Bush's New Mantra: No Turning Back

Dan Froomkin

The Washington Post

Friday, Jul 30, 2004; 10:55 AM

President Bush emerges from his four-day eclipse today with a new stump speech and a new mantra.

The idea, of course, is to counter "We can do better," which was the unofficial theme of the Democratic National Convention that officially designated Sen. John F. Kerry as its champion this week.

Mike Allen writes in The Washington Post: "Aides said Bush's campaign-trail mantra will be: 'We have turned the corner, and we are not turning back.' "

In his new stump speech, Allen writes, "Bush plans to announce Friday that he wants to make flextime more available to the nation's workers as part of a reelection platform built around creating jobs and increasing the financial independence of families while making the nation safer and the world more peaceful, his aides said."

Here's the battle plan for August:

"White House communications director Dan Bartlett said that in the first two weeks of August, Bush will detail his plans for 'helping workers and families succeed in a changing economy.' This will include Bush's plans for 'a new era of ownership,' a rubric that includes his plans for increasing home ownership and giving people greater control over their health insurance. . . .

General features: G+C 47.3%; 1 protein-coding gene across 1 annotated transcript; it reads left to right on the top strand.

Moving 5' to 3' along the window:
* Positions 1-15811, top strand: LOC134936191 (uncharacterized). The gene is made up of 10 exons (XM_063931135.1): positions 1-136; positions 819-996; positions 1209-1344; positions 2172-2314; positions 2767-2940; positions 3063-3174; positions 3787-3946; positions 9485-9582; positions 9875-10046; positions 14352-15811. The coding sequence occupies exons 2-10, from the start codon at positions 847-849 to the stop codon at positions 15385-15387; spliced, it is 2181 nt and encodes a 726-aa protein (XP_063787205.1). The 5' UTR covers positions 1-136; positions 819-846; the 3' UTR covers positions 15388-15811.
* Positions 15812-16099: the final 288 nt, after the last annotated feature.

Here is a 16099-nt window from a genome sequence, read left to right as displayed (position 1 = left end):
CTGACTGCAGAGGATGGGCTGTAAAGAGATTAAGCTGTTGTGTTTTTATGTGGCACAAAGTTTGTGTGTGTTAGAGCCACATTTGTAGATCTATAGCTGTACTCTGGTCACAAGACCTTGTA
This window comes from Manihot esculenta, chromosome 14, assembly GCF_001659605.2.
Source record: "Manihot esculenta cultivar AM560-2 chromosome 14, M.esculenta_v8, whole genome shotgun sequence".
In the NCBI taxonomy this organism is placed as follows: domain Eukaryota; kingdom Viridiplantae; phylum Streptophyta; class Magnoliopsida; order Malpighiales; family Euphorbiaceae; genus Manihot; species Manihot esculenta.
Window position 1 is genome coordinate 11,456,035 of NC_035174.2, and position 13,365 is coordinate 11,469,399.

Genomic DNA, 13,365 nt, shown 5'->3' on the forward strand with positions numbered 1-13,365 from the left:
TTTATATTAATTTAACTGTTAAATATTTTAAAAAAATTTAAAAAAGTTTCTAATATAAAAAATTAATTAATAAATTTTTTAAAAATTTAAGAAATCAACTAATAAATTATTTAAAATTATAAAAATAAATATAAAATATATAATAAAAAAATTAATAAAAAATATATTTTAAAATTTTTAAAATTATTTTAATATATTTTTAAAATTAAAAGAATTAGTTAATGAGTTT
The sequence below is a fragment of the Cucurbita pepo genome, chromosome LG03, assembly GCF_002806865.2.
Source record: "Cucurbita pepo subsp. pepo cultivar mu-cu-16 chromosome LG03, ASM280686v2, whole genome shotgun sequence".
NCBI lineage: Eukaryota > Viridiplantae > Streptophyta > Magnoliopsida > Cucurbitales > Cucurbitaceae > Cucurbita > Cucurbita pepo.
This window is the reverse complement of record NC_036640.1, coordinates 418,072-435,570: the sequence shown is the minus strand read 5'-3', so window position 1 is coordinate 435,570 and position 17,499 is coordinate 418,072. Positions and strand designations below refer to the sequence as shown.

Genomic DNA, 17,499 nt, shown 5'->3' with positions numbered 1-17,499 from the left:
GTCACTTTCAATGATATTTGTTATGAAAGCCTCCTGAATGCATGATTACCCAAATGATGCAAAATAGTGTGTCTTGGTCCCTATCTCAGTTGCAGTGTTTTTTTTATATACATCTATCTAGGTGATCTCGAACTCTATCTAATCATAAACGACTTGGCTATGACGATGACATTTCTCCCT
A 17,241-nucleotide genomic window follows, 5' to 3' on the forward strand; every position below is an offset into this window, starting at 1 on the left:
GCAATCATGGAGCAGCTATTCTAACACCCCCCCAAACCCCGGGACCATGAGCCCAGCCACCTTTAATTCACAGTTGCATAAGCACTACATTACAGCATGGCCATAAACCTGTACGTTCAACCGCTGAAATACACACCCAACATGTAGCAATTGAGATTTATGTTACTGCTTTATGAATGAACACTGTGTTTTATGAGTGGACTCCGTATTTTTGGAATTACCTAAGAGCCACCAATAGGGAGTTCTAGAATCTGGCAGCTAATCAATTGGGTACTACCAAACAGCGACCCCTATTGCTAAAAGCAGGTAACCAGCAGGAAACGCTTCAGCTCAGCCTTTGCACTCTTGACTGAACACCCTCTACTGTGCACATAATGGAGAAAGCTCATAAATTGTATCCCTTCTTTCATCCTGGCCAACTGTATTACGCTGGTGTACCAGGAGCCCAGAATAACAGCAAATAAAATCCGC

"During the third week in August, Bush will turn to foreign policy and talk about his plans for 'making America safer and extending peace and liberty,' Bartlett said. After a brief sojourn at his ranch, Bush will begin a multi-state swing that will take him to the Republican convention in New York, which begins Aug. 30."

And Allen reports this interesting departure from the recent past:

"Until now, most of Bush's campaign events have been filled with his backers. His staff said that during August, he will make it a point to appear in more impromptu settings."

Richard W. Stevenson writes in the New York Times: "President Bush will begin a vigorous new phase of his re-election campaign on Friday, racing through the Midwest arguing that the nation has turned the corner in dealing with its problems and promising policy initiatives to help Americans deal with the strains of the 21st-century economy, his aides said Thursday.

"In a jab at his Democratic opponent, Senator John Kerry, Mr. Bush will call this phase of the campaign his 'Heart and Soul of America' tour. The phrase alludes to Mr. Kerry's statement at a recent New York fund-raiser that the Hollywood entertainers who appeared there, some of whom made lewd or disparaging comments about Mr. Bush, represented the country's heart and soul. . . .

"The swing is part of the next phase of the Bush campaign after months in which it has concentrated its political efforts on trying to define Mr. Kerry as a liberal flip-flopper who cannot be trusted with the nation's security or prosperity. Mr. Bush's strategists say they now plan to set out a positive vision of where Mr. Bush wants to take the country if he wins another four years in office, though there is no indication that they intend to let up on Mr. Kerry."